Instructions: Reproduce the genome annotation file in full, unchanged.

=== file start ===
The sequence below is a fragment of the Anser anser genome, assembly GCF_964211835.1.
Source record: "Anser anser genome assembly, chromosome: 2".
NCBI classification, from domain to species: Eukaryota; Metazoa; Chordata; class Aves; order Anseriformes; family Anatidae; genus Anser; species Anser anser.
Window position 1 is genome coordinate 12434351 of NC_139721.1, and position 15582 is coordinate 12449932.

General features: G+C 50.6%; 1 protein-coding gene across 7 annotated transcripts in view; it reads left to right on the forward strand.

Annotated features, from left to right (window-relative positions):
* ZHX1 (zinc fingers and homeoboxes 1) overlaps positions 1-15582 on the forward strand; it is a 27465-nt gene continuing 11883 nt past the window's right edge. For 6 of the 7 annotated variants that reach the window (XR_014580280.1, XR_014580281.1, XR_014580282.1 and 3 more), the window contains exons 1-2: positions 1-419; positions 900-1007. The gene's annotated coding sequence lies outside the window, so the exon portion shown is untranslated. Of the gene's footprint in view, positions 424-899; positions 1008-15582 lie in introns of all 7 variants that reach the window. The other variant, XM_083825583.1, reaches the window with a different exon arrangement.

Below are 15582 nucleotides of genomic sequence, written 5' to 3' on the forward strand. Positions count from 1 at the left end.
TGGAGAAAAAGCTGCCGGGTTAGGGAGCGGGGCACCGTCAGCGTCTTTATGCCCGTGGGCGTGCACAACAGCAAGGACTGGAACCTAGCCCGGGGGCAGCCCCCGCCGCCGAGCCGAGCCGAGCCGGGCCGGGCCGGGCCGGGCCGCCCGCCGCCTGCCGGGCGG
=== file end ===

The sequence below is a fragment of the Anser anser genome, assembly GCF_964211835.1.
Source record: "Anser anser genome assembly, chromosome: 2".
NCBI classification, from domain to species: Eukaryota; Metazoa; Chordata; class Aves; order Anseriformes; family Anatidae; genus Anser; species Anser anser.
Window position 1 is genome coordinate 12434351 of NC_139721.1, and position 15582 is coordinate 12449932.

General features: G+C 50.6%; 1 protein-coding gene across 7 annotated transcripts in view; it reads left to right on the forward strand.

Annotated features, from left to right (window-relative positions):
* ZHX1 (zinc fingers and homeoboxes 1) overlaps positions 1-15582 on the forward strand; it is a 27465-nt gene continuing 11883 nt past the window's right edge. For 6 of the 7 annotated variants that reach the window (XR_014580280.1, XR_014580281.1, XR_014580282.1 and 3 more), the window contains exons 1-2: positions 1-419; positions 900-1007. The gene's annotated coding sequence lies outside the window, so the exon portion shown is untranslated. Of the gene's footprint in view, positions 424-899; positions 1008-15582 lie in introns of all 7 variants that reach the window. The other variant, XM_083825583.1, reaches the window with a different exon arrangement.

Below are 15582 nucleotides of genomic sequence, written 5' to 3' on the forward strand. Positions count from 1 at the left end.
TGGAGAAAAAGCTGCCGGGTTAGGGAGCGGGGCACCGTCAGCGTCTTTATGCCCGTGGGCGTGCACAACAGCAAGGACTGGAACCTAGCCCGGGGGCAGCCCCCGCCGCCGAGCCGAGCCGAGCCGGGCCGGGCCGGGCCGGGCCGCCCGCCGCCTGCCGGGCGG